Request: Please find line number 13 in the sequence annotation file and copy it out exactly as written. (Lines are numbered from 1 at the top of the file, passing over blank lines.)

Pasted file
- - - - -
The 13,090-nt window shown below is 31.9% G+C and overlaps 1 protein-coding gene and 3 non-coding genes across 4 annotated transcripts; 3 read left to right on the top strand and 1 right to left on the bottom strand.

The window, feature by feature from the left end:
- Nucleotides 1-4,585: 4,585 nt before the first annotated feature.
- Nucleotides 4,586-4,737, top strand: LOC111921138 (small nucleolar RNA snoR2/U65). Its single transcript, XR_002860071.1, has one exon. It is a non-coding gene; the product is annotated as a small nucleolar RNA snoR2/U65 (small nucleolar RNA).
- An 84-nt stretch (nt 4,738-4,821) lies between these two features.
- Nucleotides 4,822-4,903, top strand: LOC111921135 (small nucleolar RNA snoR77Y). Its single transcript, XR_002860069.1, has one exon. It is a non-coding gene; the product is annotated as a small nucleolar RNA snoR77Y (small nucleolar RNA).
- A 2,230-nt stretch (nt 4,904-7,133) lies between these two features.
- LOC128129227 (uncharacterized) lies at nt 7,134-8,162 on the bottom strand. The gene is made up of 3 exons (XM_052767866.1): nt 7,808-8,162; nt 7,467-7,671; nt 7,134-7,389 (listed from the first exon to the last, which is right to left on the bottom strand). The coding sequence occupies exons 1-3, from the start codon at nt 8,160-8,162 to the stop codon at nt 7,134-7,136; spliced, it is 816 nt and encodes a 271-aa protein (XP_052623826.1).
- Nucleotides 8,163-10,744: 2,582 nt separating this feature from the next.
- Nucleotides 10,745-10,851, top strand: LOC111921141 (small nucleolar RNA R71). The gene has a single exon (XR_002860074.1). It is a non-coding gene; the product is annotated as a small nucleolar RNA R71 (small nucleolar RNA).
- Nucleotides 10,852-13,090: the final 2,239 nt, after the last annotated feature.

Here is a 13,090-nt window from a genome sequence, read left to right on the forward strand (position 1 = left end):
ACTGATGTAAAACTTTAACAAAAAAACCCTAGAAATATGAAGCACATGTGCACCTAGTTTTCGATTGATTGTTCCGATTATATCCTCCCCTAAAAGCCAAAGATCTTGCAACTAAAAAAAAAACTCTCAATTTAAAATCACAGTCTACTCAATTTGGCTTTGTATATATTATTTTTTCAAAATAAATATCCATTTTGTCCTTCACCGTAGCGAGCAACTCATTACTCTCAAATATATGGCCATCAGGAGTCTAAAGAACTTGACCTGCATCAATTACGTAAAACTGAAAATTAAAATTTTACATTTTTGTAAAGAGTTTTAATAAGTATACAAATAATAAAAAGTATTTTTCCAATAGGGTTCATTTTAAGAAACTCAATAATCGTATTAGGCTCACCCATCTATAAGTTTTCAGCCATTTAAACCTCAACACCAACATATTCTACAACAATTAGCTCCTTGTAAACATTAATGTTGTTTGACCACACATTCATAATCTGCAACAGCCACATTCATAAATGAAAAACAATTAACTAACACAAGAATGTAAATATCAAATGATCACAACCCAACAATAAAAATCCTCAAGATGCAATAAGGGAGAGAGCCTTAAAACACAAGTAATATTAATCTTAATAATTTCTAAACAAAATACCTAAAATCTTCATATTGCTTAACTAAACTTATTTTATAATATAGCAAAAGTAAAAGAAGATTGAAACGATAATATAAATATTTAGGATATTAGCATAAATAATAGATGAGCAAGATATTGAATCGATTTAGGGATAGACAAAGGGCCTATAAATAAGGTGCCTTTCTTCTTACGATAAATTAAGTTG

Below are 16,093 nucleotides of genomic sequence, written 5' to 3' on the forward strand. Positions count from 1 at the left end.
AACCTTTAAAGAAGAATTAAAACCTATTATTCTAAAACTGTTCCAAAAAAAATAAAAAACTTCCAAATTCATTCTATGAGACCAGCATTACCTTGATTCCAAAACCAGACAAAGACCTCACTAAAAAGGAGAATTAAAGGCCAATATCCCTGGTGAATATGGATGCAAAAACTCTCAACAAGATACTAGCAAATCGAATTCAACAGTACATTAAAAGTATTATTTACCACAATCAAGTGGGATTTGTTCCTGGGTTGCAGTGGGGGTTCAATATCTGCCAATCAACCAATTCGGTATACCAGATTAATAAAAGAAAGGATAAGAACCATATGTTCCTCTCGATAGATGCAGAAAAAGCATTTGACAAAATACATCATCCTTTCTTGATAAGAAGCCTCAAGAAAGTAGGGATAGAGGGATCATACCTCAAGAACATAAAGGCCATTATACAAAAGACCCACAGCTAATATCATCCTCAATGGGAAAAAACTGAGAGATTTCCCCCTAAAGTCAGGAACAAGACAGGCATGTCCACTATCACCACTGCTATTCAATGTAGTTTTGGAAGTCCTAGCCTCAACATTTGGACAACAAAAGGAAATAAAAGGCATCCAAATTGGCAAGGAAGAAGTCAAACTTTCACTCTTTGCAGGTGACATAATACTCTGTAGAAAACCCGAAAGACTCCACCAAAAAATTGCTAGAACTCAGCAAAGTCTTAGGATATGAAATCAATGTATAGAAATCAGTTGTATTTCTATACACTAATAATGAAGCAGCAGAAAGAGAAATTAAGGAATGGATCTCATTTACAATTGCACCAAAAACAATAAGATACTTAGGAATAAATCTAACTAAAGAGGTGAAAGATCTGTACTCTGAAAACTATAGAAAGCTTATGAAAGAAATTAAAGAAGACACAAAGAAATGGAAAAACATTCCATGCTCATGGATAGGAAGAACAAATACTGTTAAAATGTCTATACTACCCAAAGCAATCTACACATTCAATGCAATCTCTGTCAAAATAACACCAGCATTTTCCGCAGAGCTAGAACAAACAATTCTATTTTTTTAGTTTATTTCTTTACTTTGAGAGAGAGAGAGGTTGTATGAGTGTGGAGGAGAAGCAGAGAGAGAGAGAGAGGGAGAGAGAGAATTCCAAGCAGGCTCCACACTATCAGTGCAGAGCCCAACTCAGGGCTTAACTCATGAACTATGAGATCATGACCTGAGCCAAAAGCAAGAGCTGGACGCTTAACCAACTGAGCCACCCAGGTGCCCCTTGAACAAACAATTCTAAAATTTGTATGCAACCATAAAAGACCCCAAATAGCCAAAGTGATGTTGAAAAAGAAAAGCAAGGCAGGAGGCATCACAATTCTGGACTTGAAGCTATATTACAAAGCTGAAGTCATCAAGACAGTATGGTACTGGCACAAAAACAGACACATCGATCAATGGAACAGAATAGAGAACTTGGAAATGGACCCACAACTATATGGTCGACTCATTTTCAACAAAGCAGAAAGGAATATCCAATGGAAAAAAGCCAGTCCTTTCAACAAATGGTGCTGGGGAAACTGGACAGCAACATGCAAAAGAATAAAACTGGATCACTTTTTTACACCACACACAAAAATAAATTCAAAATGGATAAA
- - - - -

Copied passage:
ACTGATGTAAAACTTTAACAAAAAAACCCTAGAAATATGAAGCACATGTGCACCTAGTTTTCGATTGATTGTTCCGATTATATCCTCCCCTAAAAGCCAAAGATCTTGCAACTAAAAAAAAAACTCTCAATTTAAAATCACAGTCTACTCAATTTGGCTTTGTATATATTATTTTTTCAAAATAAATATCCATTTTGTCCTTCACCGTAGCGAGCAACTCATTACTCTCAAATATATGGCCATCAGGAGTCTAAAGAACTTGACCTGCATCAATTACGTAAAACTGAAAATTAAAATTTTACATTTTTGTAAAGAGTTTTAATAAGTATACAAATAATAAAAAGTATTTTTCCAATAGGGTTCATTTTAAGAAACTCAATAATCGTATTAGGCTCACCCATCTATAAGTTTTCAGCCATTTAAACCTCAACACCAACATATTCTACAACAATTAGCTCCTTGTAAACATTAATGTTGTTTGACCACACATTCATAATCTGCAACAGCCACATTCATAAATGAAAAACAATTAACTAACACAAGAATGTAAATATCAAATGATCACAACCCAACAATAAAAATCCTCAAGATGCAATAAGGGAGAGAGCCTTAAAACACAAGTAATATTAATCTTAATAATTTCTAAACAAAATACCTAAAATCTTCATATTGCTTAACTAAACTTATTTTATAATATAGCAAAAGTAAAAGAAGATTGAAACGATAATATAAATATTTAGGATATTAGCATAAATAATAGATGAGCAAGATATTGAATCGATTTAGGGATAGACAAAGGGCCTATAAATAAGGTGCCTTTCTTCTTACGATAAATTAAGTTG